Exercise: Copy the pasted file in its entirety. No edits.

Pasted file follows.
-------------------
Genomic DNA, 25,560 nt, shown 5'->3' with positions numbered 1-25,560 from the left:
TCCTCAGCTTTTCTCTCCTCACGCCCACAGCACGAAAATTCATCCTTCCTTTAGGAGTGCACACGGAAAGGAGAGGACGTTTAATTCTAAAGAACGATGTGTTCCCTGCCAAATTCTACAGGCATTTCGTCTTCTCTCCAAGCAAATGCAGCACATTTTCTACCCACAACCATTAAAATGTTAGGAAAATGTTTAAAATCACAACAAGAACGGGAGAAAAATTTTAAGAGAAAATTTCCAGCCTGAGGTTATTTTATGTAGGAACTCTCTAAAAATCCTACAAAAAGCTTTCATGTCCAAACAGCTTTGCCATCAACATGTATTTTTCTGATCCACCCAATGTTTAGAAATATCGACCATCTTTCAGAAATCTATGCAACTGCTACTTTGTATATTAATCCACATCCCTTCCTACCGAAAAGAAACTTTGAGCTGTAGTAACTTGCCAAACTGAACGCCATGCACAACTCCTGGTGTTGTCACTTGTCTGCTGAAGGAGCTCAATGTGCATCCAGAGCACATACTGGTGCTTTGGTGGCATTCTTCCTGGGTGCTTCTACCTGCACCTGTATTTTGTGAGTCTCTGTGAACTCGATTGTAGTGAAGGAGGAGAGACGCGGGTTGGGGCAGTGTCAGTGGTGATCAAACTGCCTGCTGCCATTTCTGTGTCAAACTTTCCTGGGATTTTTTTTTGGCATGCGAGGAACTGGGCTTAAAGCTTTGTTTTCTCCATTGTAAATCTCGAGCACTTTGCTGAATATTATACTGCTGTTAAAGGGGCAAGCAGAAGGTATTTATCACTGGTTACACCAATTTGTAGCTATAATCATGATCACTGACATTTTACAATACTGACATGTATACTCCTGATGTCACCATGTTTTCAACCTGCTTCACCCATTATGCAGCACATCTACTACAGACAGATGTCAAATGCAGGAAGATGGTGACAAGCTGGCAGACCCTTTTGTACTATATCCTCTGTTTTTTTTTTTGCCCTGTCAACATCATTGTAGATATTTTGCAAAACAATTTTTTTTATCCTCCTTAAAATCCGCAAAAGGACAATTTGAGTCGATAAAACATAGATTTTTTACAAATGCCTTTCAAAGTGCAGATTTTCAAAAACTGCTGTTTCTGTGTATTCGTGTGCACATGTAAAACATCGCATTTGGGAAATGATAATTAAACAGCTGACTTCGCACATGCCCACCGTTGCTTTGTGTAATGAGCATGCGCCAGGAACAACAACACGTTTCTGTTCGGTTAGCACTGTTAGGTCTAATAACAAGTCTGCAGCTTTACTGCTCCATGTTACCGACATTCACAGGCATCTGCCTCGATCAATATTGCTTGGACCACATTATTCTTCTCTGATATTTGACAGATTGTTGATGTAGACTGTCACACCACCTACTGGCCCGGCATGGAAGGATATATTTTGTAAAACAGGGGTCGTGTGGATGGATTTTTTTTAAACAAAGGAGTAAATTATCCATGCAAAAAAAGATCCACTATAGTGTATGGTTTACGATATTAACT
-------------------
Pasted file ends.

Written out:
Genomic DNA, 25,560 nt, shown 5'->3' with positions numbered 1-25,560 from the left:
TCCTCAGCTTTTCTCTCCTCACGCCCACAGCACGAAAATTCATCCTTCCTTTAGGAGTGCACACGGAAAGGAGAGGACGTTTAATTCTAAAGAACGATGTGTTCCCTGCCAAATTCTACAGGCATTTCGTCTTCTCTCCAAGCAAATGCAGCACATTTTCTACCCACAACCATTAAAATGTTAGGAAAATGTTTAAAATCACAACAAGAACGGGAGAAAAATTTTAAGAGAAAATTTCCAGCCTGAGGTTATTTTATGTAGGAACTCTCTAAAAATCCTACAAAAAGCTTTCATGTCCAAACAGCTTTGCCATCAACATGTATTTTTCTGATCCACCCAATGTTTAGAAATATCGACCATCTTTCAGAAATCTATGCAACTGCTACTTTGTATATTAATCCACATCCCTTCCTACCGAAAAGAAACTTTGAGCTGTAGTAACTTGCCAAACTGAACGCCATGCACAACTCCTGGTGTTGTCACTTGTCTGCTGAAGGAGCTCAATGTGCATCCAGAGCACATACTGGTGCTTTGGTGGCATTCTTCCTGGGTGCTTCTACCTGCACCTGTATTTTGTGAGTCTCTGTGAACTCGATTGTAGTGAAGGAGGAGAGACGCGGGTTGGGGCAGTGTCAGTGGTGATCAAACTGCCTGCTGCCATTTCTGTGTCAAACTTTCCTGGGATTTTTTTTTGGCATGCGAGGAACTGGGCTTAAAGCTTTGTTTTCTCCATTGTAAATCTCGAGCACTTTGCTGAATATTATACTGCTGTTAAAGGGGCAAGCAGAAGGTATTTATCACTGGTTACACCAATTTGTAGCTATAATCATGATCACTGACATTTTACAATACTGACATGTATACTCCTGATGTCACCATGTTTTCAACCTGCTTCACCCATTATGCAGCACATCTACTACAGACAGATGTCAAATGCAGGAAGATGGTGACAAGCTGGCAGACCCTTTTGTACTATATCCTCTGTTTTTTTTTTTGCCCTGTCAACATCATTGTAGATATTTTGCAAAACAATTTTTTTTATCCTCCTTAAAATCCGCAAAAGGACAATTTGAGTCGATAAAACATAGATTTTTTACAAATGCCTTTCAAAGTGCAGATTTTCAAAAACTGCTGTTTCTGTGTATTCGTGTGCACATGTAAAACATCGCATTTGGGAAATGATAATTAAACAGCTGACTTCGCACATGCCCACCGTTGCTTTGTGTAATGAGCATGCGCCAGGAACAACAACACGTTTCTGTTCGGTTAGCACTGTTAGGTCTAATAACAAGTCTGCAGCTTTACTGCTCCATGTTACCGACATTCACAGGCATCTGCCTCGATCAATATTGCTTGGACCACATTATTCTTCTCTGATATTTGACAGATTGTTGATGTAGACTGTCACACCACCTACTGGCCCGGCATGGAAGGATATATTTTGTAAAACAGGGGTCGTGTGGATGGATTTTTTTTAAACAAAGGAGTAAATTATCCATGCAAAAAAAGATCCACTATAGTGTATGGTTTACGATATTAACT